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Quebec’s healthcare a ‘go-away-and die system

May 23rd,2024 | News

The Quebec government has been trying to alleviate pressure on ERs, like the one at Wakefield Hospital, by offering a doctor-finding service known as GAP to residents without a family doctor. The funding agreement for GAP is set to expire on May 31. Photo: Low Down file

Close to 10,000 residents of the MRC des Collines are without a family doctor – a crisis that could get worse if a doctor-finding program ends later this month. 

According to the Centre intégré de santé et des services sociaux de l’Outaouais (CISSSO), more than more than 112,000 people in the Outaouais – around 9,800 in the MRC des Collines alone – are not registered with a family physician

Any Quebec resident without a doctor is eligible to use the province’s Primary Care Access Point, known as GAP. However, the program’s funding agreement is set to end on May 31. Without another agreement forthcoming, some say they are worried that they will lose their only access to family medicine. 

GAP, which was introduced in 2022, allows Quebecers who don’t have a family doctor to speak with a nurse who can assess their symptoms and, if necessary, book an appointment with a physician in their region. 

The government’s initial agreement with the Fédération des médecins omnipraticiens (FMOQ), a professional union representing all general practitioners in Quebec, two years ago provided physicians in family medicine groups with a $120 bonus for treating doctorless patients through GAP. That temporary agreement is set to end on May 31. It remains unclear what will happen if the government cannot reach another agreement with FMOQ before then. 

Minister of Health Christina Dubé insists that GAP is “here to stay.” In an email to the Low Down on May 16, the minister explained that negotiations are ongoing, but the program is not in jeopardy. 

“We must ensure that the money invested promotes more access and care for patients. At the same time, we continue to work to improve access for patients and reduce the administrative burden on doctors, in particular by cutting paperwork,” Dubé stated. 

A spokesperson for Centre intégré de santé et des services sociaux de l’Outaouais (CISSSO) told the Low Down, “there are 17 groups of doctors participating in the [FMOQ] agreement [with the government] in the Outaouais, including two groups in the Collines de l’Outaouais.”

‘A go-away-and-die system’

La Pêche resident Colleen Ross, who has been on a waiting list for a family doctor since she moved to Quebec from B.C. five years ago, said she has been able to access care through GAP but feels that the system remains deeply inadequate.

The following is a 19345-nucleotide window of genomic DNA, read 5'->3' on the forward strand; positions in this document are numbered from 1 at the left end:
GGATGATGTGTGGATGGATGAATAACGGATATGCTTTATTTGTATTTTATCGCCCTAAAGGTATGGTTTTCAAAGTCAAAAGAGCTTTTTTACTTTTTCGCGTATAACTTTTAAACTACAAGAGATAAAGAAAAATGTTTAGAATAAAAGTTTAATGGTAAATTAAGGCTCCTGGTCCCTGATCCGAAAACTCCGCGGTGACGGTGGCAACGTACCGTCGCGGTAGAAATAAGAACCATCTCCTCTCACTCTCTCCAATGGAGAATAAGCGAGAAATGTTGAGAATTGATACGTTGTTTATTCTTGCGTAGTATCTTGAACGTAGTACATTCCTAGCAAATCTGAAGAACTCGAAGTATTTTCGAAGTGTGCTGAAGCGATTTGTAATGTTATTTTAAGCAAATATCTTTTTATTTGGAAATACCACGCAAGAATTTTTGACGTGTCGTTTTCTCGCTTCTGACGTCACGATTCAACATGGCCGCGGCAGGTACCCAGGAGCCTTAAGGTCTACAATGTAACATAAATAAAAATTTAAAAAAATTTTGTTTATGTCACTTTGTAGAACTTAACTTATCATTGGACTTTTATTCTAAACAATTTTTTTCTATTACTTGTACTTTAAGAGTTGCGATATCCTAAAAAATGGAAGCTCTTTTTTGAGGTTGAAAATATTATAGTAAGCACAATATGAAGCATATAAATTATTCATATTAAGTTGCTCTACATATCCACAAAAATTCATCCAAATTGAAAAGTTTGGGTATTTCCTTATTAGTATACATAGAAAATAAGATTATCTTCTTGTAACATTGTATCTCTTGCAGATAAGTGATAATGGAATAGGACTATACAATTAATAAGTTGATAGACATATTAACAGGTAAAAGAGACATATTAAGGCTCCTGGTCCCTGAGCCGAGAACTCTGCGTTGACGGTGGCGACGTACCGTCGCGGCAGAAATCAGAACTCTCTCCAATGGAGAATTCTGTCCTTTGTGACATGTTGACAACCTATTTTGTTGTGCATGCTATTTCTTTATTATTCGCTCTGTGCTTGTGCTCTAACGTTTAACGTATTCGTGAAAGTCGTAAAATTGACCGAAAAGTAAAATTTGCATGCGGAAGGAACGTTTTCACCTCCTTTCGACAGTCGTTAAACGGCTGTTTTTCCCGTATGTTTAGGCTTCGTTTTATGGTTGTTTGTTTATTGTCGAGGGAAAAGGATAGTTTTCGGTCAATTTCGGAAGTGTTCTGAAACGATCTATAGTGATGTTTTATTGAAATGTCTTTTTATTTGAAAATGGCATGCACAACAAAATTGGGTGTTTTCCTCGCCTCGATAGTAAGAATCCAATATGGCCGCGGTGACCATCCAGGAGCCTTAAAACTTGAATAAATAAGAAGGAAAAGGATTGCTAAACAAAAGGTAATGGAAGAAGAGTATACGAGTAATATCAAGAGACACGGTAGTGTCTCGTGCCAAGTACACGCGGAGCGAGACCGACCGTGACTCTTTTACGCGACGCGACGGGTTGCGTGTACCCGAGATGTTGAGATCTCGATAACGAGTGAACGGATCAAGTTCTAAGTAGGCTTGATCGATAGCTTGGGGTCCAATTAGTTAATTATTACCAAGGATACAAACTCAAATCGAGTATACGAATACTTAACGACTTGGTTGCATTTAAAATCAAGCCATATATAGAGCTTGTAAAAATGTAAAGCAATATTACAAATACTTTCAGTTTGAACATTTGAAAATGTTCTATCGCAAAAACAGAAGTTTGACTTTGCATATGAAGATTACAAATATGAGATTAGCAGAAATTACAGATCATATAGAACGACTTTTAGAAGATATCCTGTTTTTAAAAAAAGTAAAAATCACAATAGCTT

Ross explained to the Low Down that she requires frequent screening for breast cancer since her mother died of cancer at the age of 57. She was able to get a screening at the Pontiac Hospital in Shawville, and the results were sent to a doctor at the Wakefield Family Medical Clinic. When she phoned the clinic, Ross said she was told the doctor was retiring soon and wouldn’t be able to see her. She said the secretary told her that the doctor “had received the full report on my suspicious mammogram, but there was absolutely no way that I was going to get an appointment to discuss the results that he had received or the follow up tests that were required.”

Ross said she wasn’t given any advice for how to proceed. She said she got in touch with GAP again and was given another appointment at the Clinique Médicale des Collines, also in Wakefield, although the results of her mammogram, she said, were not shared with the physician-in-training she saw there. 

Although grateful to be able to use GAP to access healthcare – and worried that it might soon be terminated – Ross said that, overall, the provincial healthcare system “feels like a big f–k you.” 

Ross said that she takes good care of her health – including staying physically fit, eating well and avoiding alcohol and tobacco – but when she does need to receive healthcare, “I get kicked in the face when I’m just doing due diligence in terms of my own personal health.”

She added that, although she doesn’t regret moving to Quebec, since it has allowed her to be close to her grownup children, “in terms of my personal well-being and my mental health, it makes me sad that [moving here] means I’m left hanging.” 

If GAP is ended, Ross said that she may be forced to sell her home in order to put aside enough money to use private healthcare instead. She said this is a privilege that she has and recognizes that many Quebecers without doctors won’t be able to do the same. 

“For most of my life I have been proud of our universal healthcare system,” Ross said. But now, she said she believes “our health ‘care’ system has become a go-away-and die system for many of us.”

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